August 2nd, 2010|
In a horrific plane crash on Wednesday, July 28, 2010, a passenger jet crashed into the hills overlooking Pakistan’s capital, Islamabad. As the worst aviation disaster in Pakistan’s history, the crash killed all 152 on board, two being U.S. citizens.
The Airblue flight left Karachi, Pakistan’s largest city, at 7:45 a.m. heading toward Islamabad. Struggling through monsoon rains when approaching Islamabad, the airbus veered off course, lost contact with the control tower, and crashed into the Margalla Hills, about nine and a half miles away from the airport.
According to Yahoo! News, witnesses said the plane appeared to be flying very low and seemed unsteady in the air. Rescue workers struggled through the rain, mud, and rugged terrain.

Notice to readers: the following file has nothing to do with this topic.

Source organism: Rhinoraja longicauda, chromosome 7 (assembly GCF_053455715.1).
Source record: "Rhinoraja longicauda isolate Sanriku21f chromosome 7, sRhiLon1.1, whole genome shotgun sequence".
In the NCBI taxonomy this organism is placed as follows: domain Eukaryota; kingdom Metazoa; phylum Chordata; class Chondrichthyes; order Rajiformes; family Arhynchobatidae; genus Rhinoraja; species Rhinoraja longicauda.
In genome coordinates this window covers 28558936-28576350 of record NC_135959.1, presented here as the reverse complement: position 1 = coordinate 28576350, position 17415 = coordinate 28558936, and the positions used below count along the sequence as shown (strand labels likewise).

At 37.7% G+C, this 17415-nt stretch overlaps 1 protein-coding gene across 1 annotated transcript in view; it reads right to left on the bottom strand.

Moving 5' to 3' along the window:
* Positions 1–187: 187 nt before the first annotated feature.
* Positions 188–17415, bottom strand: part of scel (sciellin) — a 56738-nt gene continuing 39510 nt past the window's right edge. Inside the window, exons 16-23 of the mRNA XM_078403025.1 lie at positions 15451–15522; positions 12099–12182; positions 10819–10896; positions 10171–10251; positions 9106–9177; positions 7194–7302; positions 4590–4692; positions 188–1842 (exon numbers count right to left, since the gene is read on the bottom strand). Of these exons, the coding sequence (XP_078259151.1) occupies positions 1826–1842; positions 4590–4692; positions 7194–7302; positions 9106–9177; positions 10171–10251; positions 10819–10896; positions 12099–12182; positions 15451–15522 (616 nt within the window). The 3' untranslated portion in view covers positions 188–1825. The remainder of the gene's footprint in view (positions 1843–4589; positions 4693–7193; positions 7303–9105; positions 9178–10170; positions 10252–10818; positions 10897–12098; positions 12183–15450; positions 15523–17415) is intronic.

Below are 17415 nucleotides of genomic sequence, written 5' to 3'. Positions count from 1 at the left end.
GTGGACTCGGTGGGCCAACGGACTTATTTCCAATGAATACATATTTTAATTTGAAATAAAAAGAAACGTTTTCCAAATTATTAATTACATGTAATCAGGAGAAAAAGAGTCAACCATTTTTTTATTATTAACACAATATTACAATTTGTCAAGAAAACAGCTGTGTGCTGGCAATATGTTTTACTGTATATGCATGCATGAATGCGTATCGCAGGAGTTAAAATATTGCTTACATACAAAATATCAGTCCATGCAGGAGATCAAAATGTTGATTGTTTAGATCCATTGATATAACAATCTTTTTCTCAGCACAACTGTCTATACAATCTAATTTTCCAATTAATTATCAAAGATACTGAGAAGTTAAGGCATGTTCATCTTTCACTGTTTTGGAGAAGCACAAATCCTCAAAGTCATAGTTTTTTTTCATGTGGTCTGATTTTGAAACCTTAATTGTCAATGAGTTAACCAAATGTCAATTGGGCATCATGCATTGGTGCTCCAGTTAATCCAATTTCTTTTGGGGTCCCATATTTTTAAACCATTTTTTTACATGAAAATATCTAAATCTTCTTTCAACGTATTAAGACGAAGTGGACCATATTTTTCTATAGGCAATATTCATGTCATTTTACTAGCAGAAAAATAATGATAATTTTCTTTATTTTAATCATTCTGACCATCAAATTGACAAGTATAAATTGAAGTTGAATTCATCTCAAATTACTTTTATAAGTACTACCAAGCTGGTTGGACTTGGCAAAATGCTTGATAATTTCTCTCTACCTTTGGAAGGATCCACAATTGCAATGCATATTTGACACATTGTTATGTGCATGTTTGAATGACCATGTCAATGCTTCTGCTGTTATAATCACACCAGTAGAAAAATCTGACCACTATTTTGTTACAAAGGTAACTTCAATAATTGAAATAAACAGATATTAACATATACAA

The day after the crash was declared a national day of mourning by Pakistan’s government. Flags were flown at half-mast across the country in observance of this tragic event that took the lives of 146 passengers and six crew members.
Pakistani officials recovered the black box on Saturday, July 31, 2010. BBC News reported that Pakistan’s Civil Aviation Authority’s Director General Junaid Ameen said the box would be sent to “foreign experts” for analysis.
The plane has no known technical issues and a spokesman for Airblue said that the pilots did not send any emergency signals. Airblue’s only previous recorded accident occurred in 2008, had no casualties, and sustained minimal damage.
“152 die as plane crashes in rainy Pakistan hills.” Shazad, Asif and Ahmed, Munir. Yahoo! News. July
2010. Accessed on 08/02/2010.
“‘Black box’ found from Pakistan’s worst plane crash.” BBC News. July 2010. Accessed on 08/02/2010.